When Eddie Andersen launched a radio station in Dukana, Kenya, his ministry faced the massive challenge of filling the airwaves with content relevant to an incredibly diverse audience. The ministry staff at the station, which reaches northern Kenya and southern Ethiopia, knew the programming must reflect the interests of the many tribes in the region.
Andersen and his wife Rachel, missionaries with Africa Inland Mission and partners of SonSet Solutions, initially aired Bible studies and an audio-Bible translation. The Gabbra people in the desert surrounding Dukana are nomadic, so a call-in camel show connected listeners to locals with information regarding rogue camels that wander in numerous directions in the night. The response was tremendous.
Still, Andersen recognized the value of adding music to the line-up. Years before starting the radio station, they hosted an ethnomusicology conference for the Gabbra people, which produced Scripture-based songs from ancient traditional tunes. The songs, according to Andersen, “gave (the) elders the courage they needed to share the Gospel because they can do it in song.” Now with a broader reach, his church recruited believers from surrounding tribes to attend a second ethnomusicology conference. They quickly learned that the fear of tribal conflict would keep many away. After efforts to ensure the safety of attendees, the ministry welcomed 40 visitors representing four tribes.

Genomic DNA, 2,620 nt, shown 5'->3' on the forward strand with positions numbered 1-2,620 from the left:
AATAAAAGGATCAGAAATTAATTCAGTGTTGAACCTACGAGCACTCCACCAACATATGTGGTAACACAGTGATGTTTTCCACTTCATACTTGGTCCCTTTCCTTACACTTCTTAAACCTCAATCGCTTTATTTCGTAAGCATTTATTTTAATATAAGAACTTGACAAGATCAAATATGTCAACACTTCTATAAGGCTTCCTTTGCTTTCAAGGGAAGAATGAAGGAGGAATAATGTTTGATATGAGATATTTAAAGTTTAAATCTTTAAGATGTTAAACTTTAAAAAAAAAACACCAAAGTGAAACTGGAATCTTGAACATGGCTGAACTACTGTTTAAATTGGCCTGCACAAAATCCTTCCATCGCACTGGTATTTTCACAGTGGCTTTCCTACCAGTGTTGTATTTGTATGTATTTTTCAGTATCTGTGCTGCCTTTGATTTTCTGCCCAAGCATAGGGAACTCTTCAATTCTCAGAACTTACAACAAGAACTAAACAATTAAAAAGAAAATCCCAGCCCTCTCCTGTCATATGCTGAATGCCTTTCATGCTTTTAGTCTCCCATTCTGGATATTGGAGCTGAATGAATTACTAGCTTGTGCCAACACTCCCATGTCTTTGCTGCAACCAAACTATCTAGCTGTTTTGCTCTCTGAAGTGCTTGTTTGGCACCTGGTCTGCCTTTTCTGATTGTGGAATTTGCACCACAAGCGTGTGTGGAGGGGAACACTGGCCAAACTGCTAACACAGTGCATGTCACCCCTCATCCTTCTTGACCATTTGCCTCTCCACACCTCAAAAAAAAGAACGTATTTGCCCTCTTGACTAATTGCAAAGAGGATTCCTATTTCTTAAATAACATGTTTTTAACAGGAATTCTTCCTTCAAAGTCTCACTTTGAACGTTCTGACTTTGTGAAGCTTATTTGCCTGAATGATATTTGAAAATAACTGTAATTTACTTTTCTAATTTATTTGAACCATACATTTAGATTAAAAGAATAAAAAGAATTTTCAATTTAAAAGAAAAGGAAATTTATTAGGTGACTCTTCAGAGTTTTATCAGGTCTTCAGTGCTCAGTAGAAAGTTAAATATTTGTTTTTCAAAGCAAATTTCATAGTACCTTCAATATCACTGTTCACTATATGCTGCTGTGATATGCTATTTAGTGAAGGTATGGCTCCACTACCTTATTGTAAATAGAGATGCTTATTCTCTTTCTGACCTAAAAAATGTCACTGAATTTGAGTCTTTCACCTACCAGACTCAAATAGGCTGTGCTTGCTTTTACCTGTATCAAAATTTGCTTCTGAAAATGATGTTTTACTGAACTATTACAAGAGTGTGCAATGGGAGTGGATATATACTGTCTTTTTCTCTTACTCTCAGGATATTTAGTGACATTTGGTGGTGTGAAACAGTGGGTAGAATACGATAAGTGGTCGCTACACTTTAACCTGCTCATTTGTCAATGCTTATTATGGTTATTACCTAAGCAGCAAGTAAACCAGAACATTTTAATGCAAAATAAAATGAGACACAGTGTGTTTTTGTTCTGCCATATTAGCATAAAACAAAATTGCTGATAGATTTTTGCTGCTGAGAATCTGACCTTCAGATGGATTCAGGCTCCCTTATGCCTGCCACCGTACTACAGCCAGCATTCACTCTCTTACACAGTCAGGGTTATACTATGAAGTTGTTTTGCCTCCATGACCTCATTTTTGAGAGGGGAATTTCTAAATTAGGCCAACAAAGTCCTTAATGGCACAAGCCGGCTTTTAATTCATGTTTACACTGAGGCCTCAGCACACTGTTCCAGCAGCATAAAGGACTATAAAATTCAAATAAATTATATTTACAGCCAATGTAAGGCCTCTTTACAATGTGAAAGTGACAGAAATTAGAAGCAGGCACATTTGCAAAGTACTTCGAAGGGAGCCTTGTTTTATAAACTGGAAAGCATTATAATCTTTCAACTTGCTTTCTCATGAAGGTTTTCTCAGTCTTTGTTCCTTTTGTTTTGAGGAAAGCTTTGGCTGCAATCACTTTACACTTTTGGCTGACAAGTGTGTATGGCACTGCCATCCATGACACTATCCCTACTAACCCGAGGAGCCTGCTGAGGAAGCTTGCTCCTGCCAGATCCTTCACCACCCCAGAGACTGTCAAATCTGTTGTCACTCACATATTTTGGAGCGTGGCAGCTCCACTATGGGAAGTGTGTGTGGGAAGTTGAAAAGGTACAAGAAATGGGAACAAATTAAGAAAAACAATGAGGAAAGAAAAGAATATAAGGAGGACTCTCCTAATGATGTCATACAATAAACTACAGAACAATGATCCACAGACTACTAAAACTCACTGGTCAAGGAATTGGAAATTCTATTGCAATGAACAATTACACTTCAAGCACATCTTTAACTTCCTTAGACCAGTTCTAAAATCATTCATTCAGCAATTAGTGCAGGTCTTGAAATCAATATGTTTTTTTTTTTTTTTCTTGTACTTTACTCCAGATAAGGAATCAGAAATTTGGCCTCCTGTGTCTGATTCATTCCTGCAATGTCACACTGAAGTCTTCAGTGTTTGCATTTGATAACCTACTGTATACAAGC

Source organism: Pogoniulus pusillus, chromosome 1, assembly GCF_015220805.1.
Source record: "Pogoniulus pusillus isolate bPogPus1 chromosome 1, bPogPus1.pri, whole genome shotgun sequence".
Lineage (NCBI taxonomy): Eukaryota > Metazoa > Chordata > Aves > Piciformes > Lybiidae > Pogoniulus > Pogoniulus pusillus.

When the event began, participants were apprehensive. “They were terrified of each other,” recalls Andersen, noting the tribes had been warring for centuries. As they shared each culture through song, attendees embraced a shared mission of making the story of Christ accessible. The song leaders worked tirelessly to give traditional songs from each tribe new lyrics from Scripture. Though significantly varied in style, the music delivered similar messages and, by the conference’s end, the musicians embraced and wept, not knowing when they might see their new friends again.
As the songs hit the airwaves, children, tribal warriors, and mothers alike sang them as they went about their days, spreading the Bible’s message to distant villages. Programming provided biblical context, and tribes with histories of conflict began to recognize the struggles that connect them all. According to Andersen, “we sometimes underestimate the power of music,” but by celebrating the unique musical styles of each tribe, the ministry staff both empowered local Christians and widened the reach of God’s Word.
Written by Joy Lightcap